The culture of compliments: when flowcharts can't help

Over at the BMJ blogs, Behrooz Astaneh has written an interesting perspective on the "culture of compliments", which exists in many cultures. He notes that because of this culture "authors feel compelled to put the name of a senior colleague in the byline of their article even though the senior researcher did not contribute to it because they feel it would be rude not to. Or when a reviewer deliberately ignores some shortcomings in an article written by his/her previous professor." There is a clear lesson for organisations such as COPE, as he concludes that "this is an issue that cannot be resolved with guidelines or flowcharts, which are usually released by ethical watchdogs. It is time to consider this fact when we propose guidelines for suitable ethical behavior."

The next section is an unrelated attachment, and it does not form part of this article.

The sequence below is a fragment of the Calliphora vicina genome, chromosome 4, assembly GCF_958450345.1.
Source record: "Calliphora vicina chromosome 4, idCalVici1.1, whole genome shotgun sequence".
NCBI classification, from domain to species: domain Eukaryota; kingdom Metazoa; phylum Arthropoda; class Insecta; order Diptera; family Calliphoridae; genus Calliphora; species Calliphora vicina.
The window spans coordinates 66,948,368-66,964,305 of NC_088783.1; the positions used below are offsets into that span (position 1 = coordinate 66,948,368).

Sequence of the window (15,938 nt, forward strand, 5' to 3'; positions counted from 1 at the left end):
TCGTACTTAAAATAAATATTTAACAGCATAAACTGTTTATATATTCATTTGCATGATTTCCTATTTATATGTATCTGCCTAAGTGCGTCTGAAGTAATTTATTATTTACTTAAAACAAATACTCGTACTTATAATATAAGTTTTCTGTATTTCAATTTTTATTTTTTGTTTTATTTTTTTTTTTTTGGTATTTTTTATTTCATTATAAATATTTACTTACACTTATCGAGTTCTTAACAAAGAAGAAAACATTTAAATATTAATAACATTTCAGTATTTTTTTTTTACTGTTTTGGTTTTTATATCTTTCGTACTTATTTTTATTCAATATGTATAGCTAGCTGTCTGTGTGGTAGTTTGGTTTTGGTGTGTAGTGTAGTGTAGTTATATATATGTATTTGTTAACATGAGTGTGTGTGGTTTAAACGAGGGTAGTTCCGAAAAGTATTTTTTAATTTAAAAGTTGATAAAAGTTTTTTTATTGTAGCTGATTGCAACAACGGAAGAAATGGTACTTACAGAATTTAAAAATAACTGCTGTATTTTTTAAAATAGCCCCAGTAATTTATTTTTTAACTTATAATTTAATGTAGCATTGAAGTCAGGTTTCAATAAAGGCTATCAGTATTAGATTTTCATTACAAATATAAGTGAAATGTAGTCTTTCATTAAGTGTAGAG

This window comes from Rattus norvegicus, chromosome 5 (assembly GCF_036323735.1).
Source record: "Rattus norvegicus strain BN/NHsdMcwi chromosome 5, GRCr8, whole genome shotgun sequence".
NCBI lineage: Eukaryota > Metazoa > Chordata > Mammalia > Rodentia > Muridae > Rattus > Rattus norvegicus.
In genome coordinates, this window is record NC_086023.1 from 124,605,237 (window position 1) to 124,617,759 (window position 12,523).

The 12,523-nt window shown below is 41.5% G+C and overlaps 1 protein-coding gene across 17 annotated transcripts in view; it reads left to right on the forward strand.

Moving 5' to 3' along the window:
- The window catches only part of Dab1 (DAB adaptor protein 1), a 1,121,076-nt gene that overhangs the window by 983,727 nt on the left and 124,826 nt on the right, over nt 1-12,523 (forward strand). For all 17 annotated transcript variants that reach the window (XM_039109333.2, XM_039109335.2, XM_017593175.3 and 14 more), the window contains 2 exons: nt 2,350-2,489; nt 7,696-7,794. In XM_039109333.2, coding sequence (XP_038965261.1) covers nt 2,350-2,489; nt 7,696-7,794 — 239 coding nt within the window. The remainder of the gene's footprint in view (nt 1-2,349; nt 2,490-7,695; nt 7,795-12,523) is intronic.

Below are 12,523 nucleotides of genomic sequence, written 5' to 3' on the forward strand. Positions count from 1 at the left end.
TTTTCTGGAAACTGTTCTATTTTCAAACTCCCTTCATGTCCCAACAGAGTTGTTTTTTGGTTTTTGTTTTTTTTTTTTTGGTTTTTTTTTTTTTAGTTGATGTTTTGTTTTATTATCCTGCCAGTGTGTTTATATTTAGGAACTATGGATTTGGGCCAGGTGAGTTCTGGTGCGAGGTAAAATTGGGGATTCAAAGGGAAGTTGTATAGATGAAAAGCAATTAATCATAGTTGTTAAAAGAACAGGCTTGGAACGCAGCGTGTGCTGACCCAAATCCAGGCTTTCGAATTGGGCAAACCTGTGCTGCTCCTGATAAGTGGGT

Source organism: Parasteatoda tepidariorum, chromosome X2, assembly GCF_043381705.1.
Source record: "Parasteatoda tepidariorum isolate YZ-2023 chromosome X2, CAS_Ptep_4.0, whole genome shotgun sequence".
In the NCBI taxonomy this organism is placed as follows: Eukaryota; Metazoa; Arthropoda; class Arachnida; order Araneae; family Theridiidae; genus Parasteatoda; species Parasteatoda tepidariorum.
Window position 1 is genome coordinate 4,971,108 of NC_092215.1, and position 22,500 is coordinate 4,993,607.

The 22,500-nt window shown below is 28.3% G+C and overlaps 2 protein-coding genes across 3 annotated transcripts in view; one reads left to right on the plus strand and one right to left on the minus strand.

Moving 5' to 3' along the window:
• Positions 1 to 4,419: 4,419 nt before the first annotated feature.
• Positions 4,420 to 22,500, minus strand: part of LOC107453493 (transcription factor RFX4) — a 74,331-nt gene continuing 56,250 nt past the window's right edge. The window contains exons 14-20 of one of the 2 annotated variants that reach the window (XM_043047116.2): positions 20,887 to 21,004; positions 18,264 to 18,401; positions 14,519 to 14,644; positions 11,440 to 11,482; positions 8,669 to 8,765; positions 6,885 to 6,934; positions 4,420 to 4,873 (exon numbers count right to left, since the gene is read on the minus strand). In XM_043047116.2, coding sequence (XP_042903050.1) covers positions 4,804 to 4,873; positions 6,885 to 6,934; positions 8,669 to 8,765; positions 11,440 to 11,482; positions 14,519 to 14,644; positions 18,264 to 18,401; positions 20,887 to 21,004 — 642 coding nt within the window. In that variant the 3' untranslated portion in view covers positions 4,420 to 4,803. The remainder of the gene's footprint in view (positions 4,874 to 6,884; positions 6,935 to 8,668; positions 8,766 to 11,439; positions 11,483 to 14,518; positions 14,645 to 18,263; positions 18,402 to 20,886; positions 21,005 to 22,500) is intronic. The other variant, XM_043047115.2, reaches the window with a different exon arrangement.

I believe that the senior author must be just that, senior. They should be involved in the idea, support the study, and, if not directly involved in either data collection, or lab experimentation, at the very least read, edit and review in detail the manuscript before it is submitted. Indeed, it is not acceptable to place their name because it is their service, department or labratory. Their seniority should offer the benefit of their years in practice. A publication and its signed copyright submission implies active involvement in both the science AND the writing of the manuscript.